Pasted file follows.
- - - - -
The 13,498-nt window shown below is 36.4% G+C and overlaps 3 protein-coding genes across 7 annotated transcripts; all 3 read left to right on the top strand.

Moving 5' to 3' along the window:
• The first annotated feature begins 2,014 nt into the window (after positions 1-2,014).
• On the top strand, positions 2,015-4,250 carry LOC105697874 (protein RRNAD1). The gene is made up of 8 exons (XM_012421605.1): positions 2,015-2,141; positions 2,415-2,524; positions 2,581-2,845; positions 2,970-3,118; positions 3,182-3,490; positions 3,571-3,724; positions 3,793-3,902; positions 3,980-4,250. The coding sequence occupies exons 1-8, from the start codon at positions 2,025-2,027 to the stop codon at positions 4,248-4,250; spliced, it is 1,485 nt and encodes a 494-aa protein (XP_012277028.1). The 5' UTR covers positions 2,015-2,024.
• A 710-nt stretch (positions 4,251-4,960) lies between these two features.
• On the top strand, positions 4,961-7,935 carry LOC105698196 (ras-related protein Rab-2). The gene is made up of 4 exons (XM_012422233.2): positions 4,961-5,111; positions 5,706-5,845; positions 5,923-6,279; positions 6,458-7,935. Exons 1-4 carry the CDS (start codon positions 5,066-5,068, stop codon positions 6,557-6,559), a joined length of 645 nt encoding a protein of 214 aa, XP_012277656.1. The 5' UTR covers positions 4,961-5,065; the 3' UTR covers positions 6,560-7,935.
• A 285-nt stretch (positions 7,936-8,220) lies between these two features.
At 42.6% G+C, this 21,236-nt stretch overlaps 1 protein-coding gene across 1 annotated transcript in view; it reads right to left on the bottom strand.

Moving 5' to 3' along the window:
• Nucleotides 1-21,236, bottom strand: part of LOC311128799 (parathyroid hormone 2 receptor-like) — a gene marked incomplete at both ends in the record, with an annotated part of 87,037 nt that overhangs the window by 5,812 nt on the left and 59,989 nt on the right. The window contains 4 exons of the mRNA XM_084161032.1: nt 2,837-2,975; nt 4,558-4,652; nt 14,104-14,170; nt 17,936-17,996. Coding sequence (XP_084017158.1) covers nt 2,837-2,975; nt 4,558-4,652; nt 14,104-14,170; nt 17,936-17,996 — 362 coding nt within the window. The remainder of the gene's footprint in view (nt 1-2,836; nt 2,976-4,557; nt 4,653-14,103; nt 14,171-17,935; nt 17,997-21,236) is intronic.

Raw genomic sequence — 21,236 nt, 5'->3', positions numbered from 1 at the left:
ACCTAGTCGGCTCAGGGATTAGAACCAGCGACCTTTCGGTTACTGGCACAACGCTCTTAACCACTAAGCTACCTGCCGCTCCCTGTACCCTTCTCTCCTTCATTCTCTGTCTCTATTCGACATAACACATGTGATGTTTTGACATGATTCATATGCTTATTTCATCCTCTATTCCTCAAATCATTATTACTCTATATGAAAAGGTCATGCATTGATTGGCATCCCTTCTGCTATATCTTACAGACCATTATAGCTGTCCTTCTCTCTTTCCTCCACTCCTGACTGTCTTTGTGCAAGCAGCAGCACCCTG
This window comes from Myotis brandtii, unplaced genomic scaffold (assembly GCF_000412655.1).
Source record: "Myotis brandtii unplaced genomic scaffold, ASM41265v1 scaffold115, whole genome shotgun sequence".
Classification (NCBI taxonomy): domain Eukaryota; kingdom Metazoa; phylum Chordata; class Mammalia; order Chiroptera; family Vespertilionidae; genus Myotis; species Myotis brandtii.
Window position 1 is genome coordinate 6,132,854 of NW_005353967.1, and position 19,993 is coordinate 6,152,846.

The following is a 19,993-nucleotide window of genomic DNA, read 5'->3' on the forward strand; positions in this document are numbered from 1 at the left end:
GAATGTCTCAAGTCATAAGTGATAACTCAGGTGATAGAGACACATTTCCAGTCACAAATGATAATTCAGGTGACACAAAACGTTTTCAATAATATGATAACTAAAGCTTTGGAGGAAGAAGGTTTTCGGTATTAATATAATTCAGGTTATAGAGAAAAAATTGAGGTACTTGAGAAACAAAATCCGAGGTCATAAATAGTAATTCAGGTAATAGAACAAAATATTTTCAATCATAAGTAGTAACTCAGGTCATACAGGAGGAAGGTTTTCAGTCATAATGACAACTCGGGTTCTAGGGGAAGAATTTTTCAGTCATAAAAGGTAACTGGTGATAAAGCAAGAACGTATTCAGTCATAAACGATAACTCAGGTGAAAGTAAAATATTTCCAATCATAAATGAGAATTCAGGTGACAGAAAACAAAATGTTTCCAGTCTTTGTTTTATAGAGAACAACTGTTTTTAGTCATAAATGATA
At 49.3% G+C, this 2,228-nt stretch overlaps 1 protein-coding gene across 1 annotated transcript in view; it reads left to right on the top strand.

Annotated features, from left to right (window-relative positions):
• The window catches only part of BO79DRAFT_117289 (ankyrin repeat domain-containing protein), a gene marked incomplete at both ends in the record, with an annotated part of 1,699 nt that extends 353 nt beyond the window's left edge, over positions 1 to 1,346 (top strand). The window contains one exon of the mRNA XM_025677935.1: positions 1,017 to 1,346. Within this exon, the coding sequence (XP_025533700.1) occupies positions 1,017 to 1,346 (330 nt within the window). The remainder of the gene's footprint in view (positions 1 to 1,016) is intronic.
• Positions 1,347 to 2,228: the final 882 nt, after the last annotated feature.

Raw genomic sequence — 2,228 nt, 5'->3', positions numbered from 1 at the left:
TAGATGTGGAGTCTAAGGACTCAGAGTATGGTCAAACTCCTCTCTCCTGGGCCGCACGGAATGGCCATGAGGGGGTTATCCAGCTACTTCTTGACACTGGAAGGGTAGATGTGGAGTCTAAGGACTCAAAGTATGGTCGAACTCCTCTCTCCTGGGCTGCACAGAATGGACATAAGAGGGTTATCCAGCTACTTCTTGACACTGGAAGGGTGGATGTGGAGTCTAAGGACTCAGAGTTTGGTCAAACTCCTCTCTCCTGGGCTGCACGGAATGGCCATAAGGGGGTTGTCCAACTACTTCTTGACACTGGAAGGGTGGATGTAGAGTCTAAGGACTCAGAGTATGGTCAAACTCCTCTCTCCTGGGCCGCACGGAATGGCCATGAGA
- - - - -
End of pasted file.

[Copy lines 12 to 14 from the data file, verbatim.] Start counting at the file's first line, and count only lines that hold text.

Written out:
ACCTAGTCGGCTCAGGGATTAGAACCAGCGACCTTTCGGTTACTGGCACAACGCTCTTAACCACTAAGCTACCTGCCGCTCCCTGTACCCTTCTCTCCTTCATTCTCTGTCTCTATTCGACATAACACATGTGATGTTTTGACATGATTCATATGCTTATTTCATCCTCTATTCCTCAAATCATTATTACTCTATATGAAAAGGTCATGCATTGATTGGCATCCCTTCTGCTATATCTTACAGACCATTATAGCTGTCCTTCTCTCTTTCCTCCACTCCTGACTGTCTTTGTGCAAGCAGCAGCACCCTG
This window comes from Myotis brandtii, unplaced genomic scaffold (assembly GCF_000412655.1).
Source record: "Myotis brandtii unplaced genomic scaffold, ASM41265v1 scaffold115, whole genome shotgun sequence".